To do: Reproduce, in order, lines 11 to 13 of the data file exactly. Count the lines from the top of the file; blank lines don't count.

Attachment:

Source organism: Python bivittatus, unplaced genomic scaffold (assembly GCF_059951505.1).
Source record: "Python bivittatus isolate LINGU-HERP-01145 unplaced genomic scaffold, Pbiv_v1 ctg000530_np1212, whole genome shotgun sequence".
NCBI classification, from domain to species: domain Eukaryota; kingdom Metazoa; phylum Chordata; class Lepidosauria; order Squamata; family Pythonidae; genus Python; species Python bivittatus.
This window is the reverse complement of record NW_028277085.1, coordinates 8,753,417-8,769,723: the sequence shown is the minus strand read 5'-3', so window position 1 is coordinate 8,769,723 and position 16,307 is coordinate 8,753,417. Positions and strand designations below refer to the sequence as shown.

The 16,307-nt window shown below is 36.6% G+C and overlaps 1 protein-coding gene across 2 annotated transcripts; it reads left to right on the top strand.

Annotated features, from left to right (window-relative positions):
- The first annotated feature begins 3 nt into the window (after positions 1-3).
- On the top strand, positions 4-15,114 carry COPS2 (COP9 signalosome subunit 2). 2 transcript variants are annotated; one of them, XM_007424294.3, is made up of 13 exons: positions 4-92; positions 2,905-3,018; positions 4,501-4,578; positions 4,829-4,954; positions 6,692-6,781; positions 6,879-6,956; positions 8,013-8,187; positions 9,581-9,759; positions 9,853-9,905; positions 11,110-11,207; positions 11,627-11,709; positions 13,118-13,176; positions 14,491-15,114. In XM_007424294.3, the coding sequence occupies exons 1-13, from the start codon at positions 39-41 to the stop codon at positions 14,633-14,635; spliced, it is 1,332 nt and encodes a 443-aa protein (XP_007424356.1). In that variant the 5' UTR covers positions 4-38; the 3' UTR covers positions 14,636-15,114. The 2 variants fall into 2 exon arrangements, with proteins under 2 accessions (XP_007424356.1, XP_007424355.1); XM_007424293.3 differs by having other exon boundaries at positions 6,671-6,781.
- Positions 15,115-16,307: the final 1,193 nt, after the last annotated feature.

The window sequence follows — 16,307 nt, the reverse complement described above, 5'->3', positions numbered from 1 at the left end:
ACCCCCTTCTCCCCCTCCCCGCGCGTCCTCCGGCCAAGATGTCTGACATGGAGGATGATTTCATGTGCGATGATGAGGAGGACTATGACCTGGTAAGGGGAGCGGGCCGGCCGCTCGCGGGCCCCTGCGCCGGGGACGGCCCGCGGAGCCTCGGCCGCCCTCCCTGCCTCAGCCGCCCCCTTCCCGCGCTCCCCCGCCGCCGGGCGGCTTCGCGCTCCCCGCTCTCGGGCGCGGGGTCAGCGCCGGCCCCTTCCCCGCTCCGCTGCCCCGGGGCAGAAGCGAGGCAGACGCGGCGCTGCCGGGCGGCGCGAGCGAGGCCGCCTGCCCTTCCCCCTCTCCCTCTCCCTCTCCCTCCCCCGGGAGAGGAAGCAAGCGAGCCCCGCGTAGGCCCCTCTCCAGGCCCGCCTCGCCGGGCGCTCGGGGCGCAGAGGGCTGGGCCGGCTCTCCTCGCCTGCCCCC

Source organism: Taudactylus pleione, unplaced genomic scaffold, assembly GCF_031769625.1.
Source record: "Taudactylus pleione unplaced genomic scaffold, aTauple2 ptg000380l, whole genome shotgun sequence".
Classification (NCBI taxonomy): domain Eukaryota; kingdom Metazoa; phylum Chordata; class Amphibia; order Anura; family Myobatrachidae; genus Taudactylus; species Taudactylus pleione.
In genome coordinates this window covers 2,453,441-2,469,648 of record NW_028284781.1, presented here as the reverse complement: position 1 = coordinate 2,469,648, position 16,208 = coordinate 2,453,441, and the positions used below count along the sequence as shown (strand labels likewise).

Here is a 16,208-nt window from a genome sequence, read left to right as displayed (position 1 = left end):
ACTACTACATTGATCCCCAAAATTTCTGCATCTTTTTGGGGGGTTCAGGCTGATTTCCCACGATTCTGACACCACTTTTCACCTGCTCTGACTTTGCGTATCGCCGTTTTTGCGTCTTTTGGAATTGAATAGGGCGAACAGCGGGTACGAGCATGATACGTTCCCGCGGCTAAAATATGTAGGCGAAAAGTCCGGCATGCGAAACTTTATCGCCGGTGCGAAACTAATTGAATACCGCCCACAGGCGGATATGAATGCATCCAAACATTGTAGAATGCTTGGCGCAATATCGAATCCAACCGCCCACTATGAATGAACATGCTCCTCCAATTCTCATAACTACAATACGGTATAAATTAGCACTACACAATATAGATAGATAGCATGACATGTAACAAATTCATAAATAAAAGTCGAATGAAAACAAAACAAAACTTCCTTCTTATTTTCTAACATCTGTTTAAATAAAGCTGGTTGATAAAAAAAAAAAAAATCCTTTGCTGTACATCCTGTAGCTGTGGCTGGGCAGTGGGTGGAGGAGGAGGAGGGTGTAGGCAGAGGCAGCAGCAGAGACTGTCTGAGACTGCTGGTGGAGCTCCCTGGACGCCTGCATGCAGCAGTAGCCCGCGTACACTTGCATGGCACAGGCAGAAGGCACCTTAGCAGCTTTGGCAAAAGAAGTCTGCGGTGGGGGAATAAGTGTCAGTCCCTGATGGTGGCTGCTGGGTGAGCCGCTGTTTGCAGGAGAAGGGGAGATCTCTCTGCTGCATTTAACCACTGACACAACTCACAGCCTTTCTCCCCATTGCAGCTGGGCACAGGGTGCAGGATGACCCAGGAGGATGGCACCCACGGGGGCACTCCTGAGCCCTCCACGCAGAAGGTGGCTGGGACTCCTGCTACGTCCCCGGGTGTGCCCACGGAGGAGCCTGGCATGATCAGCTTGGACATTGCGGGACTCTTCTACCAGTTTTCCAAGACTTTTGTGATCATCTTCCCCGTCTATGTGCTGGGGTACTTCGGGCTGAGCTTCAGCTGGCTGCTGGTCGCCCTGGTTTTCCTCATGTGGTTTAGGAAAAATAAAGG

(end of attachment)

ACCCCCTTCTCCCCCTCCCCGCGCGTCCTCCGGCCAAGATGTCTGACATGGAGGATGATTTCATGTGCGATGATGAGGAGGACTATGACCTGGTAAGGGGAGCGGGCCGGCCGCTCGCGGGCCCCTGCGCCGGGGACGGCCCGCGGAGCCTCGGCCGCCCTCCCTGCCTCAGCCGCCCCCTTCCCGCGCTCCCCCGCCGCCGGGCGGCTTCGCGCTCCCCGCTCTCGGGCGCGGGGTCAGCGCCGGCCCCTTCCCCGCTCCGCTGCCCCGGGGCAGAAGCGAGGCAGACGCGGCGCTGCCGGGCGGCGCGAGCGAGGCCGCCTGCCCTTCCCCCTCTCCCTCTCCCTCTCCCTCCCCCGGGAGAGGAAGCAAGCGAGCCCCGCGTAGGCCCCTCTCCAGGCCCGCCTCGCCGGGCGCTCGGGGCGCAGAGGGCTGGGCCGGCTCTCCTCGCCTGCCCCC

Source organism: Taudactylus pleione, unplaced genomic scaffold, assembly GCF_031769625.1.
Source record: "Taudactylus pleione unplaced genomic scaffold, aTauple2 ptg000380l, whole genome shotgun sequence".